Okay, I wanted to do 10 performances in total, so I couldn’t really think of a great category for this last one, but actually it makes a lot of sense. Acting involves far more than just delivering lines, it requires the actor to get into character physically too. The question is, which is more difficult? Is it trickier to act well when all you have is dialogue, everything else stripped back, or when you have to think about your character’s physical side as well? That brings a good comparison between Julie Delpy and Tom Hardy. I, like many others have always thought that Tom Hardy is the new Julie Delpy, so this was a comparison we all wanted and needed. You are welcome. In ‘Before Sunrise’ (shit, just realised I’ve strayed from my post-2000 rule), the entire film is two 002Ncharacters walking around Vienna and talking. That’s it. There’s nothing else but long takes of Delpy and Hawke walking together and falling in love. It sounds really boring when you describe it, but it’s seriously brilliant. For that reason, all Delpy had for this performance was her words, and yet her acting is still incredible. Armed with nothing but a script, she is strong, carefree, philosophical (if slightly pretentious), and idealistic. We learn so much about Celine from the subtleties of Delpy’s performance, she does such a great job of truly bringing a person to life, to the point where we almost forget we’re watching a movie, and just watch two people fall in love.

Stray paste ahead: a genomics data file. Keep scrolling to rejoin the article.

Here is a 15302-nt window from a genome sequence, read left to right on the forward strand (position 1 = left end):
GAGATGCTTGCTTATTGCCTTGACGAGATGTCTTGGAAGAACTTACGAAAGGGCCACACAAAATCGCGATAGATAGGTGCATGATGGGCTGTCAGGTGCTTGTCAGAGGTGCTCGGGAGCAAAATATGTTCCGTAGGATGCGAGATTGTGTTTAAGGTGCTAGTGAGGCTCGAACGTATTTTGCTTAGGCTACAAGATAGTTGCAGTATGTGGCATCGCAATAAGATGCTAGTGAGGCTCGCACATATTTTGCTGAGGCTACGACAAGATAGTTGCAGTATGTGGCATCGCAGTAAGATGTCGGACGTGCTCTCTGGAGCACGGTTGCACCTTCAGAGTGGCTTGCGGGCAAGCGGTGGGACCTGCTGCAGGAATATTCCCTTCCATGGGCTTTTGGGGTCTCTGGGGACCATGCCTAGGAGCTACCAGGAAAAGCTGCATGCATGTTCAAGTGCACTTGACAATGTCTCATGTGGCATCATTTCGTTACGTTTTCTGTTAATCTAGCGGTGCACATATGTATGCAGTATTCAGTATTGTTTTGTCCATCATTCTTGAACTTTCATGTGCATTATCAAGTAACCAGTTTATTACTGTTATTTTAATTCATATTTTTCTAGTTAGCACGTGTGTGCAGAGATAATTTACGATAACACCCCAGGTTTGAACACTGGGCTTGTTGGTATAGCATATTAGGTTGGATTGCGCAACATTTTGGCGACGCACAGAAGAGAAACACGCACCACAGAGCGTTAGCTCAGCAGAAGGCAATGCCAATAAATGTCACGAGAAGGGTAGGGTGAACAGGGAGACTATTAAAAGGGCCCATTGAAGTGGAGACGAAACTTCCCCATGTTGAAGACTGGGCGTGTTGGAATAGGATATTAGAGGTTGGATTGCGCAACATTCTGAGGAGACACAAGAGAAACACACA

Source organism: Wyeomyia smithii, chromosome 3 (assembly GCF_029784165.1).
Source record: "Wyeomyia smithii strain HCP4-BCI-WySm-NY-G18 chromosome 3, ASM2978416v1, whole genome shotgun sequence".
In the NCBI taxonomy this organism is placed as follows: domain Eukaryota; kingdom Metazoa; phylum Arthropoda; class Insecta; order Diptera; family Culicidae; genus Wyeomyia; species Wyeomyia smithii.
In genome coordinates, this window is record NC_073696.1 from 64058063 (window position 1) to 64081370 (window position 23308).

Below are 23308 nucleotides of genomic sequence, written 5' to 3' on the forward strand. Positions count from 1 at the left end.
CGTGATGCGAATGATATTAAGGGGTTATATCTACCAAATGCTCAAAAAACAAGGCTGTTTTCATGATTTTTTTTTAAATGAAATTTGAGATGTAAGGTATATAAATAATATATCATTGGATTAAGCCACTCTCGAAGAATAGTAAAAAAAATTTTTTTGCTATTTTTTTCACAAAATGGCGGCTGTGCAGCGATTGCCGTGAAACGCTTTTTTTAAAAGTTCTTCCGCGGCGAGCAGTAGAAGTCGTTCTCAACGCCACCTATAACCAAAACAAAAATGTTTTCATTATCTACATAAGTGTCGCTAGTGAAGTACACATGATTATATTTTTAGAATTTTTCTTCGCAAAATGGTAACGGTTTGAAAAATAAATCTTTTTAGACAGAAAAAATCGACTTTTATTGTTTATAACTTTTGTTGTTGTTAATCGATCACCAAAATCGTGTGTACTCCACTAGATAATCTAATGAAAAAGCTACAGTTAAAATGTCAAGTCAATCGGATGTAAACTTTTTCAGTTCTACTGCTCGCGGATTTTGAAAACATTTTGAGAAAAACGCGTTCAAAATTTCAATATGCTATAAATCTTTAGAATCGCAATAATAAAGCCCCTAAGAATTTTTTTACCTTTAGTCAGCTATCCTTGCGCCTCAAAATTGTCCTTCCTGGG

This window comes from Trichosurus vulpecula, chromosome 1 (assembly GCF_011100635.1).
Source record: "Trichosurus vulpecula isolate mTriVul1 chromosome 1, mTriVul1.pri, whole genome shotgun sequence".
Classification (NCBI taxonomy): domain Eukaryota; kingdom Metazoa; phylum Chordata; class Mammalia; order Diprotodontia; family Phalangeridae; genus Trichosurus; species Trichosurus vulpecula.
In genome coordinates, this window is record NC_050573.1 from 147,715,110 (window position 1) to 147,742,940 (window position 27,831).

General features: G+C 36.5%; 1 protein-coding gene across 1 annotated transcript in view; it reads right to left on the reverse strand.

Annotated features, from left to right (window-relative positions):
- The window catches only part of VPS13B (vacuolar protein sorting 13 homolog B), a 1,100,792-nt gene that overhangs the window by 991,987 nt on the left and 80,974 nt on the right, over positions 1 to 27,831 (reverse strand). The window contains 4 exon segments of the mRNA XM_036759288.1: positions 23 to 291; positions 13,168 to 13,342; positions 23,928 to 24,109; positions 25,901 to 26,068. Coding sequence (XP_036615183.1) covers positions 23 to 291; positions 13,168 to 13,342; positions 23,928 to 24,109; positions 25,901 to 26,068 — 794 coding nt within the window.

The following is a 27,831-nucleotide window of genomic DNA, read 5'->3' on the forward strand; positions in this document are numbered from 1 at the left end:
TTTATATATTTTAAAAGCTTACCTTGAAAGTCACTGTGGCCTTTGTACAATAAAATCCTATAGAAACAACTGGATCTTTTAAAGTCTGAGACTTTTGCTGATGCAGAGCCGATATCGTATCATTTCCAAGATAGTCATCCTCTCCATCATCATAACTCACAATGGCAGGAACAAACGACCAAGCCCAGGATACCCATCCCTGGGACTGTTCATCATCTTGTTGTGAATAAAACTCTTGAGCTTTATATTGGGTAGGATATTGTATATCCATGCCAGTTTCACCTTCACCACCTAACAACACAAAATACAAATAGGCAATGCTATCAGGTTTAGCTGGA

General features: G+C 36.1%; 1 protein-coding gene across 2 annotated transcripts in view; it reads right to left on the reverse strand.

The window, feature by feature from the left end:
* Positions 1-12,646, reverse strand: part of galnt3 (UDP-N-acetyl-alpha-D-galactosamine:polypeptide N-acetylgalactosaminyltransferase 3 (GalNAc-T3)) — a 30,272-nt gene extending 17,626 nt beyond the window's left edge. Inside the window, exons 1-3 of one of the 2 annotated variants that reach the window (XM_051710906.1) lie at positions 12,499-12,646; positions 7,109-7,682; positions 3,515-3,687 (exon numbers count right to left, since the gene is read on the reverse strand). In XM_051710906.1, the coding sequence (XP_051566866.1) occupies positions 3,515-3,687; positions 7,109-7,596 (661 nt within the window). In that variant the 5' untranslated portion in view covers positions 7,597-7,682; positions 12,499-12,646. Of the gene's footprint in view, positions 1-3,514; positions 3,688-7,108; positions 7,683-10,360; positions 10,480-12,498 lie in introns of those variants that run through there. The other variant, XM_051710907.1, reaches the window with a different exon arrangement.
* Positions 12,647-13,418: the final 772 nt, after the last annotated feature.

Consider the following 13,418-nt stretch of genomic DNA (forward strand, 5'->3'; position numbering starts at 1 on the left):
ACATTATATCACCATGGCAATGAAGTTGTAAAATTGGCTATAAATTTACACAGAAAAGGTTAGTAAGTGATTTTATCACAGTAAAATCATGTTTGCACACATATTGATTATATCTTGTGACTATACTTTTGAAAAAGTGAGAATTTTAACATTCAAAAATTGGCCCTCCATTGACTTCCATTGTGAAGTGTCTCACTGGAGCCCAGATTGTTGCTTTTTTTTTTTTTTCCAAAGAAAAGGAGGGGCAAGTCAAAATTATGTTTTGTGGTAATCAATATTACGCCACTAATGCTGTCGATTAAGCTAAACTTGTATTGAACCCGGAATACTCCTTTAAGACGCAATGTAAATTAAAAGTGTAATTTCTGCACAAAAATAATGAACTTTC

In ‘Warrior’, Tom Hardy does his best to channel his inner Julie Delpy, and unfortunately misses the mark. He delivers an aggressive, angry, brutal performance as MMA fighter Tommy Riordan, with the help of an outrageous set of traps and a specific way of moving as Tommy. Hardy thinks about how Tommy walks hunched over, how he pierces people with his stares and even how he fights, and all of this gives us the impression of the 2-tommy-conlon-warrior-1441734032character. Hardy goes far beyond the script to develop this character, and uses everything at his disposal to cover all the bases and bring us another brilliant performance. ‘Warrior’ isn’t the subtlest of films, but there is some super acting, Nick Nolte in particular stands out, but in terms of conveying a character physically, Tom Hardy does a great job. It’s interesting to note his ability at this type of acting. In a number of roles (Mad Max, Bane, Farrier), he has his face covered, and so relies on his eyes and physical embodiments of the character to really elevate his performance.